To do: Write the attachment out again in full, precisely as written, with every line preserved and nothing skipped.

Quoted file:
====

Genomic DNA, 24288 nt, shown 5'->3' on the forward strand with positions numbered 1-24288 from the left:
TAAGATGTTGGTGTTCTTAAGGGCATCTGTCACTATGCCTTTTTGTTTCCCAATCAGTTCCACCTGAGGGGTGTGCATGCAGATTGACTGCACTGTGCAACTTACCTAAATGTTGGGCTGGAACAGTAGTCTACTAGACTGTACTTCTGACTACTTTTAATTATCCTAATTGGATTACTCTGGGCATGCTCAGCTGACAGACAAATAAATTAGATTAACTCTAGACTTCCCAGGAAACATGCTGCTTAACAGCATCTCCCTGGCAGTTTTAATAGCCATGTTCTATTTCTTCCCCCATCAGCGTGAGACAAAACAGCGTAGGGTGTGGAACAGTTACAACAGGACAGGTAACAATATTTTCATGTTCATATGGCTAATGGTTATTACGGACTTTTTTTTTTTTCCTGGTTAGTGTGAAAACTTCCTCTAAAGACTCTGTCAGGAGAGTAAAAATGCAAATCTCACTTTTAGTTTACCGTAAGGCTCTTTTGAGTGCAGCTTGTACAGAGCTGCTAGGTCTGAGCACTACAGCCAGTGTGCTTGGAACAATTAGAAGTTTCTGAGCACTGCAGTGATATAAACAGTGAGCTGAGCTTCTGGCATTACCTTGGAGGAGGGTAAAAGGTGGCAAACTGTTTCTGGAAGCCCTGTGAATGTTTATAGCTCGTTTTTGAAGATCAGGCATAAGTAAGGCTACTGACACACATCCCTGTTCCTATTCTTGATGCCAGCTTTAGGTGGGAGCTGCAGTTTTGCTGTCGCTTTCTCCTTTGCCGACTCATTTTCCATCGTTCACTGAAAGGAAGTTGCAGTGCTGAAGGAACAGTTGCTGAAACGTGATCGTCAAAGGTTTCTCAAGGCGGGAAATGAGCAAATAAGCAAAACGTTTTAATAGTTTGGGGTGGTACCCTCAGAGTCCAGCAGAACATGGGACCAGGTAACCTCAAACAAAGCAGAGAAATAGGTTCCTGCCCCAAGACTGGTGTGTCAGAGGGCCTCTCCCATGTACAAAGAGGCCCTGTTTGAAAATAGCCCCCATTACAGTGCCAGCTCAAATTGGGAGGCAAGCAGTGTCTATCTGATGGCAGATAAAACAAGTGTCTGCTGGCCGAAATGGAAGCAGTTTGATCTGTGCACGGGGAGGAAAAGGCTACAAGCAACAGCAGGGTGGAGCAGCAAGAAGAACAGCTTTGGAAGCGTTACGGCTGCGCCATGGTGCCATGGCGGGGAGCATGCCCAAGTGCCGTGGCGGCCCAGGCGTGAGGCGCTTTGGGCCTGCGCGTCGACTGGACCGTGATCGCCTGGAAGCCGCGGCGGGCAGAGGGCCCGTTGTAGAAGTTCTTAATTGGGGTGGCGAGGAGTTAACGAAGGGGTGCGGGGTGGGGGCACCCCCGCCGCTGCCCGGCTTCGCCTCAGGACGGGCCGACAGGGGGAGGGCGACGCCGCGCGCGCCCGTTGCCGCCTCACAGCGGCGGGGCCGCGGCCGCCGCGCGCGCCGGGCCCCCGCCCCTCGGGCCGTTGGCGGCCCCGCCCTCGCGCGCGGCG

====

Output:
Genomic DNA, 24288 nt, shown 5'->3' on the forward strand with positions numbered 1-24288 from the left:
TAAGATGTTGGTGTTCTTAAGGGCATCTGTCACTATGCCTTTTTGTTTCCCAATCAGTTCCACCTGAGGGGTGTGCATGCAGATTGACTGCACTGTGCAACTTACCTAAATGTTGGGCTGGAACAGTAGTCTACTAGACTGTACTTCTGACTACTTTTAATTATCCTAATTGGATTACTCTGGGCATGCTCAGCTGACAGACAAATAAATTAGATTAACTCTAGACTTCCCAGGAAACATGCTGCTTAACAGCATCTCCCTGGCAGTTTTAATAGCCATGTTCTATTTCTTCCCCCATCAGCGTGAGACAAAACAGCGTAGGGTGTGGAACAGTTACAACAGGACAGGTAACAATATTTTCATGTTCATATGGCTAATGGTTATTACGGACTTTTTTTTTTTTCCTGGTTAGTGTGAAAACTTCCTCTAAAGACTCTGTCAGGAGAGTAAAAATGCAAATCTCACTTTTAGTTTACCGTAAGGCTCTTTTGAGTGCAGCTTGTACAGAGCTGCTAGGTCTGAGCACTACAGCCAGTGTGCTTGGAACAATTAGAAGTTTCTGAGCACTGCAGTGATATAAACAGTGAGCTGAGCTTCTGGCATTACCTTGGAGGAGGGTAAAAGGTGGCAAACTGTTTCTGGAAGCCCTGTGAATGTTTATAGCTCGTTTTTGAAGATCAGGCATAAGTAAGGCTACTGACACACATCCCTGTTCCTATTCTTGATGCCAGCTTTAGGTGGGAGCTGCAGTTTTGCTGTCGCTTTCTCCTTTGCCGACTCATTTTCCATCGTTCACTGAAAGGAAGTTGCAGTGCTGAAGGAACAGTTGCTGAAACGTGATCGTCAAAGGTTTCTCAAGGCGGGAAATGAGCAAATAAGCAAAACGTTTTAATAGTTTGGGGTGGTACCCTCAGAGTCCAGCAGAACATGGGACCAGGTAACCTCAAACAAAGCAGAGAAATAGGTTCCTGCCCCAAGACTGGTGTGTCAGAGGGCCTCTCCCATGTACAAAGAGGCCCTGTTTGAAAATAGCCCCCATTACAGTGCCAGCTCAAATTGGGAGGCAAGCAGTGTCTATCTGATGGCAGATAAAACAAGTGTCTGCTGGCCGAAATGGAAGCAGTTTGATCTGTGCACGGGGAGGAAAAGGCTACAAGCAACAGCAGGGTGGAGCAGCAAGAAGAACAGCTTTGGAAGCGTTACGGCTGCGCCATGGTGCCATGGCGGGGAGCATGCCCAAGTGCCGTGGCGGCCCAGGCGTGAGGCGCTTTGGGCCTGCGCGTCGACTGGACCGTGATCGCCTGGAAGCCGCGGCGGGCAGAGGGCCCGTTGTAGAAGTTCTTAATTGGGGTGGCGAGGAGTTAACGAAGGGGTGCGGGGTGGGGGCACCCCCGCCGCTGCCCGGCTTCGCCTCAGGACGGGCCGACAGGGGGAGGGCGACGCCGCGCGCGCCCGTTGCCGCCTCACAGCGGCGGGGCCGCGGCCGCCGCGCGCGCCGGGCCCCCGCCCCTCGGGCCGTTGGCGGCCCCGCCCTCGCGCGCGGCG